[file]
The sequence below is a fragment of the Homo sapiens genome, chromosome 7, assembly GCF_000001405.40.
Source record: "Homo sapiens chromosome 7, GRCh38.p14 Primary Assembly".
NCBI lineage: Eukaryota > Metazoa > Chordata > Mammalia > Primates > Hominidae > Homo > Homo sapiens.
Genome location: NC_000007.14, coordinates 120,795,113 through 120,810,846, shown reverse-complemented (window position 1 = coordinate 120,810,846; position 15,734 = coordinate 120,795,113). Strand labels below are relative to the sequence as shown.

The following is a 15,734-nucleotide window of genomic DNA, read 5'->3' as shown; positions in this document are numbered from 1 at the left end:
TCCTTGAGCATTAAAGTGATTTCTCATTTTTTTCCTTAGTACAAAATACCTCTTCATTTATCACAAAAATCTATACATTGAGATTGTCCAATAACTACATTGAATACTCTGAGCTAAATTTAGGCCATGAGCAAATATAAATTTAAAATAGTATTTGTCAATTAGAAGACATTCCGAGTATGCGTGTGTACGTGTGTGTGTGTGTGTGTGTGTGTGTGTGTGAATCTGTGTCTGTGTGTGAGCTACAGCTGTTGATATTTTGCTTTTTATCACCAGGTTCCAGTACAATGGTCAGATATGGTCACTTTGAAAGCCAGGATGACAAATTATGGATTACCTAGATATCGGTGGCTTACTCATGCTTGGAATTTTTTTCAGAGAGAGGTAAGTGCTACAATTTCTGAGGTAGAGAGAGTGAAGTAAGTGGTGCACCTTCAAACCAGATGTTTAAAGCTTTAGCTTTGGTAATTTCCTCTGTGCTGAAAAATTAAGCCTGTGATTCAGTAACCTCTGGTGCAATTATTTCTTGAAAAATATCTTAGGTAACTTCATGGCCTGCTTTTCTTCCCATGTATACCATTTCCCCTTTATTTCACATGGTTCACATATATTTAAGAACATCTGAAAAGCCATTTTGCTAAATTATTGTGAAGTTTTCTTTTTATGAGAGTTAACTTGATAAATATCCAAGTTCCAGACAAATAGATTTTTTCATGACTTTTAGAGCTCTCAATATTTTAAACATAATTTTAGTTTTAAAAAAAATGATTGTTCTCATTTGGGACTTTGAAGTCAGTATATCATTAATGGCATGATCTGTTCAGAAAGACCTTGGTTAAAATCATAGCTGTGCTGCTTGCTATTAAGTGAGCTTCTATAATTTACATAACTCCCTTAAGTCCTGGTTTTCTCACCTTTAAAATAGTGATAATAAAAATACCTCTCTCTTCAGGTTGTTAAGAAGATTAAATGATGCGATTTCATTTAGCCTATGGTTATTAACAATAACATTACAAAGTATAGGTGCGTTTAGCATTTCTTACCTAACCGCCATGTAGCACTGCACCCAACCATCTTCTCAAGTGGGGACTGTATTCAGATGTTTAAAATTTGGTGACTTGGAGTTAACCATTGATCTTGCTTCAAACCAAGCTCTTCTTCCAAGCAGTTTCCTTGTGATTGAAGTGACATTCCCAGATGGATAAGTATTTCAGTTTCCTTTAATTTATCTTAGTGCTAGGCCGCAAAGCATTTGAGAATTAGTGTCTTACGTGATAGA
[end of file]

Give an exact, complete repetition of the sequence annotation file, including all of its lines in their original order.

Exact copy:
The sequence below is a fragment of the Homo sapiens genome, chromosome 7, assembly GCF_000001405.40.
Source record: "Homo sapiens chromosome 7, GRCh38.p14 Primary Assembly".
NCBI lineage: Eukaryota > Metazoa > Chordata > Mammalia > Primates > Hominidae > Homo > Homo sapiens.
Genome location: NC_000007.14, coordinates 120,795,113 through 120,810,846, shown reverse-complemented (window position 1 = coordinate 120,810,846; position 15,734 = coordinate 120,795,113). Strand labels below are relative to the sequence as shown.

The following is a 15,734-nucleotide window of genomic DNA, read 5'->3' as shown; positions in this document are numbered from 1 at the left end:
TCCTTGAGCATTAAAGTGATTTCTCATTTTTTTCCTTAGTACAAAATACCTCTTCATTTATCACAAAAATCTATACATTGAGATTGTCCAATAACTACATTGAATACTCTGAGCTAAATTTAGGCCATGAGCAAATATAAATTTAAAATAGTATTTGTCAATTAGAAGACATTCCGAGTATGCGTGTGTACGTGTGTGTGTGTGTGTGTGTGTGTGTGTGTGAATCTGTGTCTGTGTGTGAGCTACAGCTGTTGATATTTTGCTTTTTATCACCAGGTTCCAGTACAATGGTCAGATATGGTCACTTTGAAAGCCAGGATGACAAATTATGGATTACCTAGATATCGGTGGCTTACTCATGCTTGGAATTTTTTTCAGAGAGAGGTAAGTGCTACAATTTCTGAGGTAGAGAGAGTGAAGTAAGTGGTGCACCTTCAAACCAGATGTTTAAAGCTTTAGCTTTGGTAATTTCCTCTGTGCTGAAAAATTAAGCCTGTGATTCAGTAACCTCTGGTGCAATTATTTCTTGAAAAATATCTTAGGTAACTTCATGGCCTGCTTTTCTTCCCATGTATACCATTTCCCCTTTATTTCACATGGTTCACATATATTTAAGAACATCTGAAAAGCCATTTTGCTAAATTATTGTGAAGTTTTCTTTTTATGAGAGTTAACTTGATAAATATCCAAGTTCCAGACAAATAGATTTTTTCATGACTTTTAGAGCTCTCAATATTTTAAACATAATTTTAGTTTTAAAAAAAATGATTGTTCTCATTTGGGACTTTGAAGTCAGTATATCATTAATGGCATGATCTGTTCAGAAAGACCTTGGTTAAAATCATAGCTGTGCTGCTTGCTATTAAGTGAGCTTCTATAATTTACATAACTCCCTTAAGTCCTGGTTTTCTCACCTTTAAAATAGTGATAATAAAAATACCTCTCTCTTCAGGTTGTTAAGAAGATTAAATGATGCGATTTCATTTAGCCTATGGTTATTAACAATAACATTACAAAGTATAGGTGCGTTTAGCATTTCTTACCTAACCGCCATGTAGCACTGCACCCAACCATCTTCTCAAGTGGGGACTGTATTCAGATGTTTAAAATTTGGTGACTTGGAGTTAACCATTGATCTTGCTTCAAACCAAGCTCTTCTTCCAAGCAGTTTCCTTGTGATTGAAGTGACATTCCCAGATGGATAAGTATTTCAGTTTCCTTTAATTTATCTTAGTGCTAGGCCGCAAAGCATTTGAGAATTAGTGTCTTACGTGATAGA